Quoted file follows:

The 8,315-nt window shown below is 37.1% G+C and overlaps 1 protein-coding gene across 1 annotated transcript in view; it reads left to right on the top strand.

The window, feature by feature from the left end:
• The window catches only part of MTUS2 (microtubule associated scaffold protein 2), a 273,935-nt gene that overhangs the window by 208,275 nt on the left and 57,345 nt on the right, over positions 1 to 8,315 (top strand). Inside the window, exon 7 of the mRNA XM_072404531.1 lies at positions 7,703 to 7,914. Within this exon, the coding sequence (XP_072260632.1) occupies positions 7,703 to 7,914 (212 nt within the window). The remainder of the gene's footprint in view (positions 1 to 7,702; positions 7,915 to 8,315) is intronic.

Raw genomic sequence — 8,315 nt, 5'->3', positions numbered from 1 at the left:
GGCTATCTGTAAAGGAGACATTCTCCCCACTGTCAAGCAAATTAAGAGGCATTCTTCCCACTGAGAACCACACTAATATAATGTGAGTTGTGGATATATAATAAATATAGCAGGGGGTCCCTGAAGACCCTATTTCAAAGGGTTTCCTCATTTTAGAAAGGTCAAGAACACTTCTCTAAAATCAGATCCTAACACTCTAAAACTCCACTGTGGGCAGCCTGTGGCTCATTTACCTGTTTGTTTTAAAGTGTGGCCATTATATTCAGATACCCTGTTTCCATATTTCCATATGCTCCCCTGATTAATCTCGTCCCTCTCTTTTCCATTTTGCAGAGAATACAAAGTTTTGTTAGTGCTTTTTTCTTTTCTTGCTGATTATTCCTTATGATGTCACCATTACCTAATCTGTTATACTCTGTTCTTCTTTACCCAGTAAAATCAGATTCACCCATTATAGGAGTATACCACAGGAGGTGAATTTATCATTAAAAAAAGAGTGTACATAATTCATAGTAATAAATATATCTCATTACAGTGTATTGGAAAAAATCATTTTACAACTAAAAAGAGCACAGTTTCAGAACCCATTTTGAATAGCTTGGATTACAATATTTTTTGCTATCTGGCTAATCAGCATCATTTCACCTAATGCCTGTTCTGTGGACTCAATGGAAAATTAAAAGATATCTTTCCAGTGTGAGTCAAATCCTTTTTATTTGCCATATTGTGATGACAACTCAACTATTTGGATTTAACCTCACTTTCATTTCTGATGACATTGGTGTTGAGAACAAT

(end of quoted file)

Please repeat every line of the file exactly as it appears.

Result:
The 8,315-nt window shown below is 37.1% G+C and overlaps 1 protein-coding gene across 1 annotated transcript in view; it reads left to right on the top strand.

The window, feature by feature from the left end:
• The window catches only part of MTUS2 (microtubule associated scaffold protein 2), a 273,935-nt gene that overhangs the window by 208,275 nt on the left and 57,345 nt on the right, over positions 1 to 8,315 (top strand). Inside the window, exon 7 of the mRNA XM_072404531.1 lies at positions 7,703 to 7,914. Within this exon, the coding sequence (XP_072260632.1) occupies positions 7,703 to 7,914 (212 nt within the window). The remainder of the gene's footprint in view (positions 1 to 7,702; positions 7,915 to 8,315) is intronic.

Raw genomic sequence — 8,315 nt, 5'->3', positions numbered from 1 at the left:
GGCTATCTGTAAAGGAGACATTCTCCCCACTGTCAAGCAAATTAAGAGGCATTCTTCCCACTGAGAACCACACTAATATAATGTGAGTTGTGGATATATAATAAATATAGCAGGGGGTCCCTGAAGACCCTATTTCAAAGGGTTTCCTCATTTTAGAAAGGTCAAGAACACTTCTCTAAAATCAGATCCTAACACTCTAAAACTCCACTGTGGGCAGCCTGTGGCTCATTTACCTGTTTGTTTTAAAGTGTGGCCATTATATTCAGATACCCTGTTTCCATATTTCCATATGCTCCCCTGATTAATCTCGTCCCTCTCTTTTCCATTTTGCAGAGAATACAAAGTTTTGTTAGTGCTTTTTTCTTTTCTTGCTGATTATTCCTTATGATGTCACCATTACCTAATCTGTTATACTCTGTTCTTCTTTACCCAGTAAAATCAGATTCACCCATTATAGGAGTATACCACAGGAGGTGAATTTATCATTAAAAAAAGAGTGTACATAATTCATAGTAATAAATATATCTCATTACAGTGTATTGGAAAAAATCATTTTACAACTAAAAAGAGCACAGTTTCAGAACCCATTTTGAATAGCTTGGATTACAATATTTTTTGCTATCTGGCTAATCAGCATCATTTCACCTAATGCCTGTTCTGTGGACTCAATGGAAAATTAAAAGATATCTTTCCAGTGTGAGTCAAATCCTTTTTATTTGCCATATTGTGATGACAACTCAACTATTTGGATTTAACCTCACTTTCATTTCTGATGACATTGGTGTTGAGAACAAT